Jazzed Up

"Vee" day: You should have known the "Vee" back in the late '70s and '80s when it was smaller and more seedy-looking ("Jazz Rift," Ilan Brat, September 11). It was The Bomb then. Times have changed and people have passed on, but places like the "Vee" exist more than you realize; you just got to know where to find them.

Deborah Johnson

A real loose cannon: I am surprised that the author of "Jazz Rift" did not report about the other "Sunday Jam" that's also been going on for a long time in south Phoenix. Located at the American Veterans' Post No. 5, 3805 South 16th Street (just north of Broadway), this jazz and blues jam also features low drink prices and no cover charge.

My band, the Loose Cannons Blues Band, plays there quite often, as well as jazz and R&B-based groups. It's always a jam with at least five or six different performers coming to sit in. We're playing at AmVets Post 5 there September 29 from 7 to 10 p.m. The atmosphere is just as electric as at the VFW with a larger room and more people enjoying jazz and blues.

Love to see you report on the jazz scene in Phoenix. It's a vital scene that's horribly neglected by the media.

James Bailey

All that jazz: As a "regular" at The Vee, I have to agree with Ilan Brat's description of the once-a-week little-known jazz night. Promoter Carolyn Clark certainly does make you feel like you've stepped into her living room to listen to some of the best music in town. Also, her husband Tony and Irvin Tate are sure to make you feel at home. The music is first-rate and played by local pros. It doesn't matter if it's "old school" jazz, salsa or rhythm and blues. It's just great music. It's sad to read that there is a rift between Dave Cook and Mrs. Clark. I think that all parties involved have the same goal, and that's to provide a type of music that is not heard enough, but should be, in a city as large as Phoenix.

Tom Valenzuela

Street Wise

Blowing smoke up our . . . what?: Been reading your newspaper online for a while now. You are great! Your cigarette theft article is on the cutting edge ("Smoke Ring," The Street, September 11). Keep up the good work.

Ernie Costa
Clermont, Florida

This is your brain on drugs: From my experience in Child Protective Services, it is quite common to find children abandoned with drug families ("More Meth Madness," The Street, September 11). I had several of them, myself. Addicts will go off and leave their kids with whomever. Awfully unreal what these drug-damaged minds will do.

Meth users are the most horrid and nasty of the druggies. They are quite manic because of the drug's effect on ego. They all get a mental superiority complex. They are pure crap to deal with. Meth users are not rehabilitatable.

Violence rules their lives. All their children suffer. All should be severed of their parental rights.

Name withheld by request

Meth mania: I read with interest your article in The Street section concerning the meth labs ("Meth Mess," September 4). I think a far more interesting story might be written concerning the results of this raid.

You state that more than 100 officers from several Valley agencies gathered together to arrest six men and women who were in the process of killing themselves with stupid mixtures of chemicals available in any grocery or drug store. While I have no sympathy for these individuals, I cannot deny their right to live as they see fit, so long as it does not hurt other people. To sell something as stupid as a mixture of cold medicine and acetone is not much different from selling a mixture of grain and alcohol to an alcoholic.

Does anyone think that the arrest of these people is worth the expense of the manpower it took? Think of the expense to the public to arrest six people in the process of killing themselves. Our tax money is being used to pay more than 100 police specialists including chemists, laboratory workers, court costs, judges, lawyers and on and on, just to take these vicious criminals (well, homeless people) and put them away for life (well, years or months or weeks or days or perhaps hours).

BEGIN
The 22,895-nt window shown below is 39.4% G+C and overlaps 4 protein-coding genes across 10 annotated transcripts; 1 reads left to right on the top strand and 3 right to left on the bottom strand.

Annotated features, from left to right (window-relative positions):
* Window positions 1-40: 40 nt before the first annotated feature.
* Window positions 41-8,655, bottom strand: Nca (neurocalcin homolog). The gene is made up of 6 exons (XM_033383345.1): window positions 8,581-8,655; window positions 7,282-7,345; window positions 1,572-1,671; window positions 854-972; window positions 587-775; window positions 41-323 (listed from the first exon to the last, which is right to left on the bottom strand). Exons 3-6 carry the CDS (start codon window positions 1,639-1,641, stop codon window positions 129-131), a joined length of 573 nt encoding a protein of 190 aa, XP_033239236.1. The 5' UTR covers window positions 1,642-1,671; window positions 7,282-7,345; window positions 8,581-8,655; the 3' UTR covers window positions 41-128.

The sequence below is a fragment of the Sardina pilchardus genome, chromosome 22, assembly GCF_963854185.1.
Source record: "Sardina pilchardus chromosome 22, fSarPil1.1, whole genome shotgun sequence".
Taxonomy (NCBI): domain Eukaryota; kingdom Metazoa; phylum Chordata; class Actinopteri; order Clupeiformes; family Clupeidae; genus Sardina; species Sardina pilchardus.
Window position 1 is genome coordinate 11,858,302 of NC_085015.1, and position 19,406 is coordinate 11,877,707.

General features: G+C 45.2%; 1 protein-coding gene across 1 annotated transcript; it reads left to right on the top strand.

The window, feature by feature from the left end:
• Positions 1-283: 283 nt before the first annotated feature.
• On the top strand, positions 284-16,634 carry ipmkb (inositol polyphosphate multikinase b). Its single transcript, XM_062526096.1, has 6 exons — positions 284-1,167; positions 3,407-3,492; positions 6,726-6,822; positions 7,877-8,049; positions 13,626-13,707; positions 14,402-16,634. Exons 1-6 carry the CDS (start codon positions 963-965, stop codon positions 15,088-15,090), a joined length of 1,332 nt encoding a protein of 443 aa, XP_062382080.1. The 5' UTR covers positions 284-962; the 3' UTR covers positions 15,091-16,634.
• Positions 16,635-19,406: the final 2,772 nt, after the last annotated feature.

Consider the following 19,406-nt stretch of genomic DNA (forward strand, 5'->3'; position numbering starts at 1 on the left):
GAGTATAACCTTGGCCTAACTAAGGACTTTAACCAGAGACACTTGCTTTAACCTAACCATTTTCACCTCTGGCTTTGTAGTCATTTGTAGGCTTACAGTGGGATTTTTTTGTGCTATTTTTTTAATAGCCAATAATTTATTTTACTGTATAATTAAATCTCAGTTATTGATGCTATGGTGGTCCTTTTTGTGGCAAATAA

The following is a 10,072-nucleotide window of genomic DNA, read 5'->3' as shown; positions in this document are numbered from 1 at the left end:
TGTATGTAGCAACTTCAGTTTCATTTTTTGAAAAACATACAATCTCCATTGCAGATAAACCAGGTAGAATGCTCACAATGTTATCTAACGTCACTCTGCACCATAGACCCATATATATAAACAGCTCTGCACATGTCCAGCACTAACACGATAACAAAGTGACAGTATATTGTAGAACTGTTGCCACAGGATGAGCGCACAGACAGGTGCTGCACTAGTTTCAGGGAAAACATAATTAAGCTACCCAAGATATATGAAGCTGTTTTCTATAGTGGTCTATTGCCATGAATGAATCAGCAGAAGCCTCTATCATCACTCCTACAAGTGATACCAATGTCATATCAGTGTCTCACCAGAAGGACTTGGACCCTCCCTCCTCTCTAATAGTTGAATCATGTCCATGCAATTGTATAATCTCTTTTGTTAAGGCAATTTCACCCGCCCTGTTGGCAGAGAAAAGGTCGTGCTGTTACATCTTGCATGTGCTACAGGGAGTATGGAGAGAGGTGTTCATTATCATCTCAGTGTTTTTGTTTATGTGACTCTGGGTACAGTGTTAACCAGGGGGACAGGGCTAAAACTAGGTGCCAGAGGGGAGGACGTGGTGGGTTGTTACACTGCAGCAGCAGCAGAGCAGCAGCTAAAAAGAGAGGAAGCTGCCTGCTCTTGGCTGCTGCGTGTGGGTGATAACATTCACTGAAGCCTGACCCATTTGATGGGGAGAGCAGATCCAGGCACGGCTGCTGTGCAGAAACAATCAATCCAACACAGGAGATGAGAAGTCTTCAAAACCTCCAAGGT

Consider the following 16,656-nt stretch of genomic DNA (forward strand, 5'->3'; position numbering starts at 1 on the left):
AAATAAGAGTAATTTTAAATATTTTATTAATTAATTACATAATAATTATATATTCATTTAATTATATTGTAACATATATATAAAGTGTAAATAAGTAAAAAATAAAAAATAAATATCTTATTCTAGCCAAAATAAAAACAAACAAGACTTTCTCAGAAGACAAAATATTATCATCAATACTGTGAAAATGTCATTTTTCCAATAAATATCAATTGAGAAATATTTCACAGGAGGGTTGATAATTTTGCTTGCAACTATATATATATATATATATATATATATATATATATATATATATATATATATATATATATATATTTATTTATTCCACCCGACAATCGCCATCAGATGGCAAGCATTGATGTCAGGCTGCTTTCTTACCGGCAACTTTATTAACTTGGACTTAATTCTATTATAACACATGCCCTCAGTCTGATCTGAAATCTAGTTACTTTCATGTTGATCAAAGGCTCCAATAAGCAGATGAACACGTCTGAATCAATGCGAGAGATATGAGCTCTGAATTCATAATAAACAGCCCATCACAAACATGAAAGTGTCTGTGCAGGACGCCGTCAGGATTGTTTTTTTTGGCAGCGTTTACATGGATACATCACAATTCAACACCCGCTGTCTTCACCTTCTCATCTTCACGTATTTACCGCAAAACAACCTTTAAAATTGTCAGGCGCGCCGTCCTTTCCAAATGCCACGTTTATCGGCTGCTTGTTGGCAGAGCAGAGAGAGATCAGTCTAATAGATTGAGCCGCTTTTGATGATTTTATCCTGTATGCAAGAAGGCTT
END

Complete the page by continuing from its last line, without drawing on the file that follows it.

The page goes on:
I would like to see a follow-up story about how the situation has been terminated. Take, for instance, the family of four who lived in a storage shed. Are we going to put the mom and dad in prison and the two children in an orphans' home? If so, we can add the expense of feeding and clothing them for a long time. Of course, we will have relieved them of those expensive handguns that they carried.

Anyway, congratulations for the removal of these vicious criminals as well as the terrific reporting done. To all, keep up the good work!!

Joseph F. Dwyer

Radio Waves

The man behind the mike: "True Believer" (Susy Buchanan, September 11) was really an enjoyable article, and thanks for taking the time to do a little research and a personal interview. I have been listening to the Mike Newcomb show, and it adds another dimension to get to know the man behind the microphone. Please let us know more about the network you spoke of that will hit the airwaves in January and any other liberal talk show programs in the Phoenix area. Remember, contrary to popular opinion, Democrats have carried this state in past presidential elections and conservatives like to ignore that fact.

Marvin Clark

Art Attack

When it Raineys, it pours: Regarding The Spike's "Artistic Discord" in the September 4 issue of New Times, a sizable group of artists and non-artists very vocally opposed the Arizona Cardinals' downtown stadium site. Wayne Rainey took no active role in speaking out against the stadium at any crucial neighborhood planning, zoning or council meetings. He did work actively behind the scenes with the Downtown Phoenix Partnership, the Phoenix Community Alliance and the city to save his Holga's complex (to hell with the rest of the neighborhood) and to leverage himself into a position to develop a subsidized live/work project for artists -- without including other artists/arts groups in the neighborhood in that dialogue, until confronted about his deviousness.

Distrust of Rainey goes way beyond jealousy. What conclusion can one come to regarding someone who moves into an interesting, multicultural inner-city neighborhood, pays three times too much for his property (monOrchid), immediately has huge portraits of himself and his white buddies painted on the exterior, and within a couple of years sneakily backs a project (the stadium) that will eliminate a fourth of his new neighborhood (both historic properties and longtime residents)?

Thirty years ago, that approach would have been called white imperialism; today it is merely considered good-ol'-boy ingenuity.